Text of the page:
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Obama Sanctions Against Russia Include Denial Of Access To Md. Compound

BALTIMORE (WJZ) -- The White House announced Thursday that President Barack Obama has authorized several actions in response to what the administration calls "the Russian government's aggressive harassment of U.S. officials and cyber operations aimed at the U.S. election in 2016."

Among the actions laid out by the White House press room, Russian access will be denied starting Friday to two Russian government-owned compounds, one in Maryland and one in New York.

Some Russian agents will have to leave the U.S. in 72 hours and the two Russian compounds will also shut down.

The State Department says the compound in Maryland is a 45-acre property in Centreville called Pioneer Point, purchased by the Soviet government in 1972 as a vacation spot for diplomats.

The State Department has also given 35 Russian government officials from the Russian Embassy in Washington and the Russian Consulate in San Francisco and their families 72 hours to leave the United States.

The White House says "Russia's cyber activities were intended to influence the election, erode faith in U.S. democratic institutions, sow doubt about the integrity of our electoral process, and undermine confidence in the institutions of the U.S. government."

Obama has also amended Executive Order 13964, which was issued in April 2015 to create a new, targeted authority for the U.S. government to respond more effectively to the most significant of cyber threats.

The Executive Order now authorizes sanctions on those who tamper with, alter, or cause a misappropriation of information with the purpose or effect of interfering with or undermining election processes or institutions.

Using this new authority, Obama has sanctioned nine entities and individuals -- two Russian intelligence services (the GRU and the FSB); four individual officers of the GRU; and three companies that provided material support to the GRU's cyber operations.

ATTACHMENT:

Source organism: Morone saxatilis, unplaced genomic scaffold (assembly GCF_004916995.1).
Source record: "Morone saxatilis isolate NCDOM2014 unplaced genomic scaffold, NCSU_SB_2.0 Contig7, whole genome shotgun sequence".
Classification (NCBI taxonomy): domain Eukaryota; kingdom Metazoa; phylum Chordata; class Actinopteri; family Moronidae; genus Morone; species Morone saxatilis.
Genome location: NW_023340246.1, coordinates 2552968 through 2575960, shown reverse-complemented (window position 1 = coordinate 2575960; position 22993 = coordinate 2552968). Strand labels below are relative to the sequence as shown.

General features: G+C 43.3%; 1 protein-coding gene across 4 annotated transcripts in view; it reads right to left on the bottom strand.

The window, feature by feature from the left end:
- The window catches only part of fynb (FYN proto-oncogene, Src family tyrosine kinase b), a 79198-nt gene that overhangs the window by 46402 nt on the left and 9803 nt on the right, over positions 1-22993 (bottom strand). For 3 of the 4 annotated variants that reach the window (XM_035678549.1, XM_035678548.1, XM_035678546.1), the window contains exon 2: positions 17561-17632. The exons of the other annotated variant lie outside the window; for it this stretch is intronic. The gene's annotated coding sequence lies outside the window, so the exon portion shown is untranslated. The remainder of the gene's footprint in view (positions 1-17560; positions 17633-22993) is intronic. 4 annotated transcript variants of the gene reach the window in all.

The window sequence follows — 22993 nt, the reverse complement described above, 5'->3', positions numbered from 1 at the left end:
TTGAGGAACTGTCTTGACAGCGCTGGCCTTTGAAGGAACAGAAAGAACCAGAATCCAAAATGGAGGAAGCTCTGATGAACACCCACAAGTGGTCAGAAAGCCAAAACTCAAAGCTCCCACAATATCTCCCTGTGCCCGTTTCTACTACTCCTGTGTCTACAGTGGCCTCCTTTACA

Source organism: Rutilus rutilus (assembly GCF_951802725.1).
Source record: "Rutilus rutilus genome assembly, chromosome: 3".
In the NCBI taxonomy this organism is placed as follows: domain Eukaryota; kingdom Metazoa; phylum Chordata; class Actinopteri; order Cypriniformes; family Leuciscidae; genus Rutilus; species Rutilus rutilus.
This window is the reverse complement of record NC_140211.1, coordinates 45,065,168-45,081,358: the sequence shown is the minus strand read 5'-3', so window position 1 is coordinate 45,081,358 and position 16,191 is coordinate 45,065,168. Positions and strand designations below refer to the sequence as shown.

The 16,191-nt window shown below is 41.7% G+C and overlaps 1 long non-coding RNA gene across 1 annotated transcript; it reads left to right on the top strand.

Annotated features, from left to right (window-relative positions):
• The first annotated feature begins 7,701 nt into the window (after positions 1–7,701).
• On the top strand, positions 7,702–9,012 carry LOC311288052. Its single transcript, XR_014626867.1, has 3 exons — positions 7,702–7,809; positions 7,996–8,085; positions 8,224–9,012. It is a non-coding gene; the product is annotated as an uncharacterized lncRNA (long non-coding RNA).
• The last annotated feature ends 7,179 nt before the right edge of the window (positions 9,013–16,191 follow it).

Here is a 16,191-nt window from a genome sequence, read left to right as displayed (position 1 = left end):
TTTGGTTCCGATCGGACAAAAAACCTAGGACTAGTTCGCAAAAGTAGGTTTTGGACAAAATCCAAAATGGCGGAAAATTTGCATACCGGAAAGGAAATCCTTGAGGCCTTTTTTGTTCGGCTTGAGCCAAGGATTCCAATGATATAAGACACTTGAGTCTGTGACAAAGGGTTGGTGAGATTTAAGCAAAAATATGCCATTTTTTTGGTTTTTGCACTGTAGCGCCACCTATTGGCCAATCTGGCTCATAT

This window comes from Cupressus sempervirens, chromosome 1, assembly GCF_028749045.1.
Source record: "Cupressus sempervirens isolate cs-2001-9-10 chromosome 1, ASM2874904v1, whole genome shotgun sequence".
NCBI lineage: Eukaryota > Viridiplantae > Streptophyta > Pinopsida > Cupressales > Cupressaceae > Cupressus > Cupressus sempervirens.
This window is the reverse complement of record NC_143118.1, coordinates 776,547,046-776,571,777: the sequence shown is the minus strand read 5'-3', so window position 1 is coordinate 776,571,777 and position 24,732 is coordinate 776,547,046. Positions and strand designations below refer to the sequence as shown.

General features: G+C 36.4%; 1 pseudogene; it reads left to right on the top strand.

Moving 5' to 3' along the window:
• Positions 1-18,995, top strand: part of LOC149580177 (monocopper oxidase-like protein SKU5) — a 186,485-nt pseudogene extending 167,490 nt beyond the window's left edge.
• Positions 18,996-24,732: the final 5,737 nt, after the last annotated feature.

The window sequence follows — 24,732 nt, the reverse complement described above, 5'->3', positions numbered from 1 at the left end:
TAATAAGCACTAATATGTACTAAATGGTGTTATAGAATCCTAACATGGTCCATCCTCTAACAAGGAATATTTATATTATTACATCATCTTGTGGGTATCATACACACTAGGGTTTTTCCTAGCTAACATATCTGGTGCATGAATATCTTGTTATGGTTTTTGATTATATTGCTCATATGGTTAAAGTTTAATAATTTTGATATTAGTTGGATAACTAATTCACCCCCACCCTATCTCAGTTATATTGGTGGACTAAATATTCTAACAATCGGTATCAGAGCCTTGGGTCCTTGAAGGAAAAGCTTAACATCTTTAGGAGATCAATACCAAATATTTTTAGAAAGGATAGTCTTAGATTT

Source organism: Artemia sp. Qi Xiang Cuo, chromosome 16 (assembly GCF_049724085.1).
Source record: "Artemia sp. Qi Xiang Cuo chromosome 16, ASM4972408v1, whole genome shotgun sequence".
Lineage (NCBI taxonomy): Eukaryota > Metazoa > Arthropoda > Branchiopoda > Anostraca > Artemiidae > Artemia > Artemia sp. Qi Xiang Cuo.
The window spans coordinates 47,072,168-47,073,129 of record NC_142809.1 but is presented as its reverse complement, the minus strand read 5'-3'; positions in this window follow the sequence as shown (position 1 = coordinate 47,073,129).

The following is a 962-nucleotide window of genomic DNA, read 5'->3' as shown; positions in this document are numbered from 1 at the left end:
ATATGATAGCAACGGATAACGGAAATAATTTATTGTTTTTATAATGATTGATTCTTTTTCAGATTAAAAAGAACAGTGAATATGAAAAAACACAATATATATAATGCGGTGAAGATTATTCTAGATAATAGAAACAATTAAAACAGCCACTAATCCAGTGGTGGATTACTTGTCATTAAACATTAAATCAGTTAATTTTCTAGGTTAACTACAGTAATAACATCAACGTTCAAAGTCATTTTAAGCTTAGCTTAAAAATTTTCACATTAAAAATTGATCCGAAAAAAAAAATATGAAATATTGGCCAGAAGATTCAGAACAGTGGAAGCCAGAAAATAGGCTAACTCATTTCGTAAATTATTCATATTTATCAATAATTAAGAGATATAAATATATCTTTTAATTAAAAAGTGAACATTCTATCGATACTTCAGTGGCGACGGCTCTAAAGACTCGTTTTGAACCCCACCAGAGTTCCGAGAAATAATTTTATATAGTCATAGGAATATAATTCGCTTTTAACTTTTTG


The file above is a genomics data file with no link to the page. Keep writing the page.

"What the president wanted today is to make sure that russia knew we weren't going to accept their interfering in our elections," says Eric Schultz  Deputy White House Press Secretary.

Russians will also be barred from getting into two of their U.S properties thought to have been used for spying.

U.S. intelligence agencies think Russian hacking may have helped Donald Trump win the election.
In a statement, the president-elect said it's time for the country to move on.

But he also said he "Will meet with leaders of the intelligence community next week in order to be updated on the facts of this situation."

Despite these aggressive actions, the Obama Administration acknowledged once he's President Donald Trump could reverse the changes.

"The next president wants to lift sanctions against Senior Russian Intelligence units to make it easier for them to interfere in our elections then he can go ahead and do so. We just don't think that makes a lot of sense," said Schultz.

Even though U.S. intelligence said Vladimir Putin himself approved these cyber attacks, Russia has denied it and threatened to retaliate.

Republican house speaker Paul Ryan said the sanctions are long overdue, but he also criticized president Obama for what he called eight years of failed policy.


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